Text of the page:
Event Title

Recovery of the intertidal communities in Howe Sound: 25+ years of monitoring data analysis and modeling.

Presentation Abstract

Marine biological community in Howe Sound (British Columbia, Canada) adjacent to Georgia Strait has been recovering over the last two decades since initiation of more stringent enforcement of environmental standards. Closure of one of the two pulp mills, improvement in the effluent treatment at the second pulp mill and at the former copper mine site, as well as a number of remediation and restoration projects led to the reduction of the contamination load on Howe Sound. Intertidal community monitoring has been conducted in the area since 1990, which documented some recovery of intertidal species diversity and abundance. However, the recovery at the sites heavily impacted by industrial effluents and historically accumulated marine depositions was minimal compared to the recovery of the less impacted sites. Data collected since 1990 at several sites located along contamination gradient were analyzed with the following questions in mind: (a) what are the dynamics of recovery at the sites with different impact level? (b) what are the major factors impairing recovery? (d) What are the key species that could facilitate the successional recovery at the site? (e) Can we accelerate the recovery of intertidal communities though physical and biological habitat enhancement? The results of the analysis and data modeling are presented to illustrate recovery of marine communities in multi-stressor environments and can be applied to develop management to facilitate successful marine ecosystem recover post-pollution abatement.

Session Title

Howe Sound's Time is Now: Knowledge and Planning in Action

Conference Track

Protection, Remediation, and Restoration

Conference Name

Salish Sea Ecosystem Conference (2016 : Vancouver, B.C.)

Document Type

Event

Location

2016SSEC

Type of Presentation

Oral

Contributing Repository

Digital content made available by University Archives, Heritage Resources, Western Libraries, Western Washington University.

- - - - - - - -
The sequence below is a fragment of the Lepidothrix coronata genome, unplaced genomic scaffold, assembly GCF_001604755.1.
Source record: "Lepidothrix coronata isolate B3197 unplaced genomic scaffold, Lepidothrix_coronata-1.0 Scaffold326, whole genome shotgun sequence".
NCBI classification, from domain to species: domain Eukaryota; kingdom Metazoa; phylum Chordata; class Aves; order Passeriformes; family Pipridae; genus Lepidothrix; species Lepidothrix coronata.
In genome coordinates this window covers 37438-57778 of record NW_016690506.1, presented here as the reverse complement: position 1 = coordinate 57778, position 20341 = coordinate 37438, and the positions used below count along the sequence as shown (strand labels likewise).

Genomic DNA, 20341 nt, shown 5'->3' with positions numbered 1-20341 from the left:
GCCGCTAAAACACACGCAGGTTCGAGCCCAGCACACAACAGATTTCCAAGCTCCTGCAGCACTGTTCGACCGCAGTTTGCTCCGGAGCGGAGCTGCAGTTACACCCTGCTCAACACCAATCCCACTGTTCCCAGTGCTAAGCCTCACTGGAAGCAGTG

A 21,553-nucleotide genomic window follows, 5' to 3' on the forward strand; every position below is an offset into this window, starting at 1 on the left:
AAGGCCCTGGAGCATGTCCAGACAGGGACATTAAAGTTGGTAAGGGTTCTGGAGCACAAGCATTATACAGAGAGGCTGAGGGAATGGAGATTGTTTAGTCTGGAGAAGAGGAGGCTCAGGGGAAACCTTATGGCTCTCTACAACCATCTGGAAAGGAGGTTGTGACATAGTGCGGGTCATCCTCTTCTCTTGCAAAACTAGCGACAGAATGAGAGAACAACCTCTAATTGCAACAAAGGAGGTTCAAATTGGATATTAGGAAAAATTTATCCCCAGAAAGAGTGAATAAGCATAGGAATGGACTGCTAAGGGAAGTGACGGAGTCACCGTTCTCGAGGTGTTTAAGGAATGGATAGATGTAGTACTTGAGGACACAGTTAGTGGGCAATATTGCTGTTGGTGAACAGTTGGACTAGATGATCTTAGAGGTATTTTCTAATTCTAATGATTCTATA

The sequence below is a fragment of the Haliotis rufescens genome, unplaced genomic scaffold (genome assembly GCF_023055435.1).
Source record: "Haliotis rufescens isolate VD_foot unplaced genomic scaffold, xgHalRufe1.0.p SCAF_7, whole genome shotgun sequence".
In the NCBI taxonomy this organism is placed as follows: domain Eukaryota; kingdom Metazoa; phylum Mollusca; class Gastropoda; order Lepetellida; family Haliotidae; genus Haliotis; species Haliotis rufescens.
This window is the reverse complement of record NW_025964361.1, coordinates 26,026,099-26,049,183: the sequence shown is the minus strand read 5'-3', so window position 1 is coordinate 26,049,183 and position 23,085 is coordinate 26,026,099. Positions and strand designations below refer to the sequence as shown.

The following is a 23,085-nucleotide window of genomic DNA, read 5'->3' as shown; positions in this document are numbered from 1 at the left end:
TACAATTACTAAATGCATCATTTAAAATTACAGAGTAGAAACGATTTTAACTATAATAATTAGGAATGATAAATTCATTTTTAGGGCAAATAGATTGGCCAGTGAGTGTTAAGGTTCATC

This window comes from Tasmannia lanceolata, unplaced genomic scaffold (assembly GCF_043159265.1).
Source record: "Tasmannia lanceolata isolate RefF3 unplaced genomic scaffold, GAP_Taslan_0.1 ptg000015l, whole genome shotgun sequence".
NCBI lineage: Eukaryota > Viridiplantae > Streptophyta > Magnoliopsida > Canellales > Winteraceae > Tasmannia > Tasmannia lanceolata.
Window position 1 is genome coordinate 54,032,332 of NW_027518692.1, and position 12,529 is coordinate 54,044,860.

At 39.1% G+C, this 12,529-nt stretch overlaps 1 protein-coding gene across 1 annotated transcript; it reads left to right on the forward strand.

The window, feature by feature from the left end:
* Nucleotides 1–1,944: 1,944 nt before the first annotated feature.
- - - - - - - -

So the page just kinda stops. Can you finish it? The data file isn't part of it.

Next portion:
Rights

This resource is displayed for educational purposes only and may be subject to U.S. and international copyright laws. For more information about rights or obtaining copies of this resource, please contact University Archives, Heritage Resources, Western Libraries, Western Washington University, Bellingham, WA 98225-9103, USA (360-650-7534; heritage.resources@wwu.edu) and refer to the collection name and identifier. Any materials cited must be attributed to the Salish Sea Ecosystem Conference Records, University Archives, Heritage Resources, Western Libraries, Western Washington University.

Type

Text

Language

English

Format

application/pdf

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Recovery of the intertidal communities in Howe Sound: 25+ years of monitoring data analysis and modeling.

2016SSEC

Marine biological community in Howe Sound (British Columbia, Canada) adjacent to Georgia Strait has been recovering over the last two decades since initiation of more stringent enforcement of environmental standards. Closure of one of the two pulp mills, improvement in the effluent treatment at the second pulp mill and at the former copper mine site, as well as a number of remediation and restoration projects led to the reduction of the contamination load on Howe Sound. Intertidal community monitoring has been conducted in the area since 1990, which documented some recovery of intertidal species diversity and abundance. However, the recovery at the sites heavily impacted by industrial effluents and historically accumulated marine depositions was minimal compared to the recovery of the less impacted sites. Data collected since 1990 at several sites located along contamination gradient were analyzed with the following questions in mind: (a) what are the dynamics of recovery at the sites with different impact level? (b) what are the major factors impairing recovery? (d) What are the key species that could facilitate the successional recovery at the site? (e) Can we accelerate the recovery of intertidal communities though physical and biological habitat enhancement? The results of the analysis and data modeling are presented to illustrate recovery of marine communities in multi-stressor environments and can be applied to develop management to facilitate successful marine ecosystem recover post-pollution abatement.